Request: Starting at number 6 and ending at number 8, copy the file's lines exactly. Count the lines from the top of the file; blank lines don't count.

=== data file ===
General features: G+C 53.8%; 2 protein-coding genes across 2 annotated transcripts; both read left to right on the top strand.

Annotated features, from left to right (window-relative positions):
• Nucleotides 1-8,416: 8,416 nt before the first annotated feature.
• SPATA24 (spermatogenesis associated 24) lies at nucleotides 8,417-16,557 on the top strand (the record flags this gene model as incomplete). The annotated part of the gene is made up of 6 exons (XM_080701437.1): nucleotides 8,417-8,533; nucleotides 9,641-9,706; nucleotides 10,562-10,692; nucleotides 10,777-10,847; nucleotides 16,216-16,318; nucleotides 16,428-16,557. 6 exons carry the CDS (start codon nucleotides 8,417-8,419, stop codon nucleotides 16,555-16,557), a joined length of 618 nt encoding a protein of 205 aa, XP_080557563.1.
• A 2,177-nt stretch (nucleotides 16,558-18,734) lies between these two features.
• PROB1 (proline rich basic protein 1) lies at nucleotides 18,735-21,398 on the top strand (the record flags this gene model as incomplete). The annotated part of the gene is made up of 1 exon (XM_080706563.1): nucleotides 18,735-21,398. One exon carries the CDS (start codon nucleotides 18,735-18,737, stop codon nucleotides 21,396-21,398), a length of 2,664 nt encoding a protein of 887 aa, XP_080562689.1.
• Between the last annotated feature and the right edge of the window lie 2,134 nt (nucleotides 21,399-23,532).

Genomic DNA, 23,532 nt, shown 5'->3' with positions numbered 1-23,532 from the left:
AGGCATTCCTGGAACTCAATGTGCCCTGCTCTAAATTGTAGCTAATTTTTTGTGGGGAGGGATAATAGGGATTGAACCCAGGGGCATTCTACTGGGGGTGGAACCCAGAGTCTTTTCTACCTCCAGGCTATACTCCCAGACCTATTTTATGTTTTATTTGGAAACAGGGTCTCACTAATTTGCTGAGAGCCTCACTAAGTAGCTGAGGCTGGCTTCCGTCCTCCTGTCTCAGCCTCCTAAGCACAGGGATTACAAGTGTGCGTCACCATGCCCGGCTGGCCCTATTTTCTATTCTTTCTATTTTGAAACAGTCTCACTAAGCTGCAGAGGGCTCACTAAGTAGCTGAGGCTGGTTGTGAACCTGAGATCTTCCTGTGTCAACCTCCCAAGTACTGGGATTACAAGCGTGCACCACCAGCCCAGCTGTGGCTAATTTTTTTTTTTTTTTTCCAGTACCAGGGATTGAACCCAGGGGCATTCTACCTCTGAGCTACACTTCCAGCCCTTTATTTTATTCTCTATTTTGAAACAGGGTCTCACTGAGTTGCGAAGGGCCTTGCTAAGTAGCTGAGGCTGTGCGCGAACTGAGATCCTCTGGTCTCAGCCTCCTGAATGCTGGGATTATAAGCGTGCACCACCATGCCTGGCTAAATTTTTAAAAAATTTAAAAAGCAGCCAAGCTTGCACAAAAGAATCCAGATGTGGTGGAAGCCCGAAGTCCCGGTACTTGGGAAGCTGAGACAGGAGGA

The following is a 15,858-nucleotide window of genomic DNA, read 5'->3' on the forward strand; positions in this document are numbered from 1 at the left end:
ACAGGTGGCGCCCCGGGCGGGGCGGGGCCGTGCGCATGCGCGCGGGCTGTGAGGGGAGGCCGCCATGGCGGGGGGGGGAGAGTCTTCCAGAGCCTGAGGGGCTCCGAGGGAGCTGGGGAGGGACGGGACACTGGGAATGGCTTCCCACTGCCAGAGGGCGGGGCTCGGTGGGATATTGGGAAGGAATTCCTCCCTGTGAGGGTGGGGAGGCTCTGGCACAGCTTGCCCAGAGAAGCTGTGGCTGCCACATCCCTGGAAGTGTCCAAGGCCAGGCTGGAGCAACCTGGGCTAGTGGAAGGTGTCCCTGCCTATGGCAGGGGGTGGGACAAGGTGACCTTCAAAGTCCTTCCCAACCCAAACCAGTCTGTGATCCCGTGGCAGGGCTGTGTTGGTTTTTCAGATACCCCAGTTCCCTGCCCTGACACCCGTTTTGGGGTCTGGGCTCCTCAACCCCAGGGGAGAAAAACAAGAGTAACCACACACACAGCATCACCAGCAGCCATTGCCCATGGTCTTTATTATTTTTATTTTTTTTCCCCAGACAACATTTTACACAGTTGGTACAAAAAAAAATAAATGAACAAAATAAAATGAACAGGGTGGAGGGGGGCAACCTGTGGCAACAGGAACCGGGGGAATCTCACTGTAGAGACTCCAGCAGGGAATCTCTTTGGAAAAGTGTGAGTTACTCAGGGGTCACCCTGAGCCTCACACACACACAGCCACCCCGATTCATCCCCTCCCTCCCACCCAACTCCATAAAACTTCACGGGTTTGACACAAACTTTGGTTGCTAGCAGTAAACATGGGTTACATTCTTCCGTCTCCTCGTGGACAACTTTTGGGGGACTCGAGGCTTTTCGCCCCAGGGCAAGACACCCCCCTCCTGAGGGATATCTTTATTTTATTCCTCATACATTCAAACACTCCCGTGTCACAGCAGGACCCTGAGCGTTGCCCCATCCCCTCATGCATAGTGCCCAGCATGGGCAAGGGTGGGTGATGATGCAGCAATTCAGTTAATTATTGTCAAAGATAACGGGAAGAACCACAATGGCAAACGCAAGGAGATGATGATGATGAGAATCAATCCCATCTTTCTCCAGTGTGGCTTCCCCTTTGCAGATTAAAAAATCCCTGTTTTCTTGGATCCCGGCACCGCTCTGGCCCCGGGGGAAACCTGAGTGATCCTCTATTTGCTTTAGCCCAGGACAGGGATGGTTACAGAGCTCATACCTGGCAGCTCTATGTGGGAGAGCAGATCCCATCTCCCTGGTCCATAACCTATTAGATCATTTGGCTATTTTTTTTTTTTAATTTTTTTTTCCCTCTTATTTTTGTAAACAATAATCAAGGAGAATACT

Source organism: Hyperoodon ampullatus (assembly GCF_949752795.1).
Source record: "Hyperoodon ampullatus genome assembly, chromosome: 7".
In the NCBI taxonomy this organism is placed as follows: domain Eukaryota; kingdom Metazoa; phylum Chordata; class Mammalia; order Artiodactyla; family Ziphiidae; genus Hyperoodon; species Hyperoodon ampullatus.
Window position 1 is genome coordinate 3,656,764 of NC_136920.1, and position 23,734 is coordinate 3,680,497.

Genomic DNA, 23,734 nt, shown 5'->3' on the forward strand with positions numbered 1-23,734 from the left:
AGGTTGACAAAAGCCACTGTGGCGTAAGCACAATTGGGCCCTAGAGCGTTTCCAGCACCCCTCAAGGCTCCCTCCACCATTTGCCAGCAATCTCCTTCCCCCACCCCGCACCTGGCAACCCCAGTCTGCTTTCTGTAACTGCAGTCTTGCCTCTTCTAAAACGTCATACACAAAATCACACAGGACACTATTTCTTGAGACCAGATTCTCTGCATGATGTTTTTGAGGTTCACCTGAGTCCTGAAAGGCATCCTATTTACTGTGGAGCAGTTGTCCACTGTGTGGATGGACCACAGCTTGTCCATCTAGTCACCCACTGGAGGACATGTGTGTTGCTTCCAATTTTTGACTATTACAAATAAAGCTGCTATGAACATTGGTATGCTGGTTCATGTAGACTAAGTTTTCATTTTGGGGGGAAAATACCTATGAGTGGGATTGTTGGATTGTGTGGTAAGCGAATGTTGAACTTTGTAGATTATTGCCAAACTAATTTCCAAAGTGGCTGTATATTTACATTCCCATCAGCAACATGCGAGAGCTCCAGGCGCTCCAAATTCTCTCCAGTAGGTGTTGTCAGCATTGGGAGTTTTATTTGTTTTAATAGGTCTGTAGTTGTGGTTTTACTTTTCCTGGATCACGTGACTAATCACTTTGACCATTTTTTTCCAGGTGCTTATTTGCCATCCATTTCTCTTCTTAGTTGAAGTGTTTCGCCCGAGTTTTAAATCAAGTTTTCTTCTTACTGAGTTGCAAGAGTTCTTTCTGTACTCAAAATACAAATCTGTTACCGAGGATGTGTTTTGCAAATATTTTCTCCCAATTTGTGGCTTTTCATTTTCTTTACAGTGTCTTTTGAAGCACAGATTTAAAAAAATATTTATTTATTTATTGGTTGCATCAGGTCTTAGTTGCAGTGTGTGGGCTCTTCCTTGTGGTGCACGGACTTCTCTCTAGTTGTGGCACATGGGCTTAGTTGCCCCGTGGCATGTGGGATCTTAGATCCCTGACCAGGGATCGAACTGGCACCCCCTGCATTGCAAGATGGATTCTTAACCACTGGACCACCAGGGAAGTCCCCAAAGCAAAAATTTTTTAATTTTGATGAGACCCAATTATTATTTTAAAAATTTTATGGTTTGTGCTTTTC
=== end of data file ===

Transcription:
• PROB1 (proline rich basic protein 1) lies at nucleotides 18,735-21,398 on the top strand (the record flags this gene model as incomplete). The annotated part of the gene is made up of 1 exon (XM_080706563.1): nucleotides 18,735-21,398. One exon carries the CDS (start codon nucleotides 18,735-18,737, stop codon nucleotides 21,396-21,398), a length of 2,664 nt encoding a protein of 887 aa, XP_080562689.1.
• Between the last annotated feature and the right edge of the window lie 2,134 nt (nucleotides 21,399-23,532).

Genomic DNA, 23,532 nt, shown 5'->3' with positions numbered 1-23,532 from the left: